Actual US President Tweets Video Of Dr. Demon Slayer Pitching COVID-19 Miracle ‘Cure’
We're barely a week into Donald Trump's supposed “pivot" where he'd start taking the coronavirus seriously like a regular Louis Pasteur, and President Snake Oil is back to pushing sketchy, quick-fix COVID-19 cures. Get this man out of the White House and onto a late night informercial set.
It's hard to express just how well and truly fucked we are when the president of the United States retweets a video of a doctor promoting anti-malarial drug hydroxychloroquine as "a cure for COVID." It's not a cure for COVID-19. It'll never be a cure for COVID-19. It's not even a good dessert topping.
What is effective against the coronavirus are masks, and the president could remind his supporters to stop whining and wear the damn things instead of sharing videos where so-called doctors claim masks are a big hoax. These doctors are less reputable than “Doom" and “Octopus."
Trump's idiot son — no, not Eric, the other one, Donald Jr. — actually got suspended from Twitter after he tweeted the video Monday to his 5.3 million followers.
Trump Jr. rates the video as a “must watch" that is “so different from the narrative that everyone is running with." Anyone unfortunate enough to watch this video would've seen Houston Doctor Stella Immanuel on the steps of the Supreme Court at Monday's "White Coat Summit." They apparently let someone in a blue coat stand behind Immanuel, but that's just one of many problems with the medical rigor of those assembled.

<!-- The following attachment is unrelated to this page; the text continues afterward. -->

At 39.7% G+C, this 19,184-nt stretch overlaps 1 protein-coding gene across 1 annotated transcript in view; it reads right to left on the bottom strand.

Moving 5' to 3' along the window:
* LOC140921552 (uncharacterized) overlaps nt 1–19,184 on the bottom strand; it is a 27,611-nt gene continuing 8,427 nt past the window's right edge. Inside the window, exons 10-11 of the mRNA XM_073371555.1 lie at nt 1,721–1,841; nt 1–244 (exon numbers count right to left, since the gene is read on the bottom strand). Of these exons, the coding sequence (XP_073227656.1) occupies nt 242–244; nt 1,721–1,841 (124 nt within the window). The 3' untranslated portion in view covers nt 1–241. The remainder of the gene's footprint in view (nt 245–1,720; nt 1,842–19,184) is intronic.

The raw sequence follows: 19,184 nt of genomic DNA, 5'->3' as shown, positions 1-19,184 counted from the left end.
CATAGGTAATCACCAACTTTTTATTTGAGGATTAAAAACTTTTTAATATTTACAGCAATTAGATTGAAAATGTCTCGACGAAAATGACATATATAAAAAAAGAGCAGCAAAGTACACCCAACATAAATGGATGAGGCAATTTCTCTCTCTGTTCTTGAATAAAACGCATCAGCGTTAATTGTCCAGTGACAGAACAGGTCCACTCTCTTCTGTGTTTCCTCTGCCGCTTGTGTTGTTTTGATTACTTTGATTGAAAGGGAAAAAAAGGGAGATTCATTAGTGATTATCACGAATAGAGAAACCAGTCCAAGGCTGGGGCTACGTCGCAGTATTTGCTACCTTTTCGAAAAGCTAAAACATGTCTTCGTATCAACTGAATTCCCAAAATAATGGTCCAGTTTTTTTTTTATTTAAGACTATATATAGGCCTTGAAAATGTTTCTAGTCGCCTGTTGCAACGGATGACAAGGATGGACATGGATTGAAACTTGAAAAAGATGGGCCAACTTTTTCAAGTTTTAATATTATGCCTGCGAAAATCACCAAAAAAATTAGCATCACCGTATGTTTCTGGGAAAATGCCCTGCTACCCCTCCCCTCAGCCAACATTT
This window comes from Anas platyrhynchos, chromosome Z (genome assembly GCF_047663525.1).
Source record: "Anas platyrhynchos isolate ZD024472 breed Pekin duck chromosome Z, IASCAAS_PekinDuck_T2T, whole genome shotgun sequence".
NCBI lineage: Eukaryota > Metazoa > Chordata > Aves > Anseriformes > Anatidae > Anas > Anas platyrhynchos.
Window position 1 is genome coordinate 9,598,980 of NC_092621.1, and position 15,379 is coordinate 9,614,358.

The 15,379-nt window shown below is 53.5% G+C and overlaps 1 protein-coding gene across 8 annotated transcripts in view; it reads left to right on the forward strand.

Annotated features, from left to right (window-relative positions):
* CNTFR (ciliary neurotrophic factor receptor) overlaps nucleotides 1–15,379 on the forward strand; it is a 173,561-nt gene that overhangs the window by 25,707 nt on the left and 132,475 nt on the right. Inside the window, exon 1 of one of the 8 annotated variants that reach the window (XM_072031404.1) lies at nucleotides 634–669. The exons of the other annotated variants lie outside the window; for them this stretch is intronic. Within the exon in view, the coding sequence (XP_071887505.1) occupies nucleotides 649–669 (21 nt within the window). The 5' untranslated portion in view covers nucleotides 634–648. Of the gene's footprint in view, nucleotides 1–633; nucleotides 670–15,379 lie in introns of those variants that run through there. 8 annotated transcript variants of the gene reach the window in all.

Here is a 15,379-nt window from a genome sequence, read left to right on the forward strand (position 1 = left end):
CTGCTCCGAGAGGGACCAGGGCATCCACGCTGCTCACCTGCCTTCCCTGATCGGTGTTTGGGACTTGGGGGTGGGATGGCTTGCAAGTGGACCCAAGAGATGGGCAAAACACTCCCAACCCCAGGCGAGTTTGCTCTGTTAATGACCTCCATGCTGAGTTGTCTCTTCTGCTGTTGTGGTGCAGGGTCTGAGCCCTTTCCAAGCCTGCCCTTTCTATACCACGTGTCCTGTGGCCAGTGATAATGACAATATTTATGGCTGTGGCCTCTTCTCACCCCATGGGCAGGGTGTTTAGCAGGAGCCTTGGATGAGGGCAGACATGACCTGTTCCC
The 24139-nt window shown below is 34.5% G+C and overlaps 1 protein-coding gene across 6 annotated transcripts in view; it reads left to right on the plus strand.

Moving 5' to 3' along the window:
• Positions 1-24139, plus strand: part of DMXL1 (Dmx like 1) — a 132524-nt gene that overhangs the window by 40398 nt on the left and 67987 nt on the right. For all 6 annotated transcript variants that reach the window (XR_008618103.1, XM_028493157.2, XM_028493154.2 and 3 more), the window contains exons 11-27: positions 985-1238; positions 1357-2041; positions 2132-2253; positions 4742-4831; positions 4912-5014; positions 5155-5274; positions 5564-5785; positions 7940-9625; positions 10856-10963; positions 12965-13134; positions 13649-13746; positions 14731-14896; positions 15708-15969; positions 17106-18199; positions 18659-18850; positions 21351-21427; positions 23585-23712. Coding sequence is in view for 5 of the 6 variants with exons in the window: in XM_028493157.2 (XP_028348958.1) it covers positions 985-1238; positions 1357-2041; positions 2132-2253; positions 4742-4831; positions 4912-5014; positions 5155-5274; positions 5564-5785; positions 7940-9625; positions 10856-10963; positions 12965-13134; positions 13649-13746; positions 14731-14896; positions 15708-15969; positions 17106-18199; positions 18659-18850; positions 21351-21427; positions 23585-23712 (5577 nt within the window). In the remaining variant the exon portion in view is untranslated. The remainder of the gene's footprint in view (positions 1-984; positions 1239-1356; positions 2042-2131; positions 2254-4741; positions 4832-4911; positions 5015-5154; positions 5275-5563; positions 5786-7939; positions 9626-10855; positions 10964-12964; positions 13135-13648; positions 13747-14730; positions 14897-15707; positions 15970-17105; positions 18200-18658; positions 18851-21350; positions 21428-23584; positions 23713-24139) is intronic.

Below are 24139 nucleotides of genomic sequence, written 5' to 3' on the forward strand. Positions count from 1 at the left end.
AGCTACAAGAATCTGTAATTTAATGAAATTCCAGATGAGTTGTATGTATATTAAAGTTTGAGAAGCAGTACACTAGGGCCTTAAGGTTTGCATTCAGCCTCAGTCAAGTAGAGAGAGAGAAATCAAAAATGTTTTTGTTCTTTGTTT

This is how Immanuel introduced herself in the video that both Trump and son saw fit to share.
I'm Dr Stella Immanuel. I'm a primary care physician in Houston, Texas. I went to medical school in West Africa, Nigeria, where I took care of malaria patients, treated them with hydroxychloroquine and stuff like that. So I'm used to these medications.
Who wouldn't trust a doctor who treats them with a specific anti-malarial drug plus extra vague, bonus “stuff like that"? Immanuel claims that hydroxychloroquine is so effective at treating COVID-19 — it's not — that you don't need a stupid mask on your face.
IMMANUEL: Hello, you don't need a mask. There is a cure.
There is no cure. Masks are cheaper than hydroxychloroquine, which doesn't work, and have no longterm side effects. I'd rather wear a mask and look like the superhero Vigilante than potentially experience dizziness, diarrhea, stomach cramps, and vomiting, plus unknown longterm neurological effects if I don't actually die from COVID-19 after spreading it to my loved ones.
On her Facebook page, Immanuel describes herself as a "Physician, Author, Speaker, Entrepreneur, Deliverance Minister, God's battle axe and weapon of war." Yikes. I'm wary of doctors who are also “entrepreneurs." I think doctors should focus on keeping up to date with the latest medical journals and not have side hustles selling me homemade jewelry.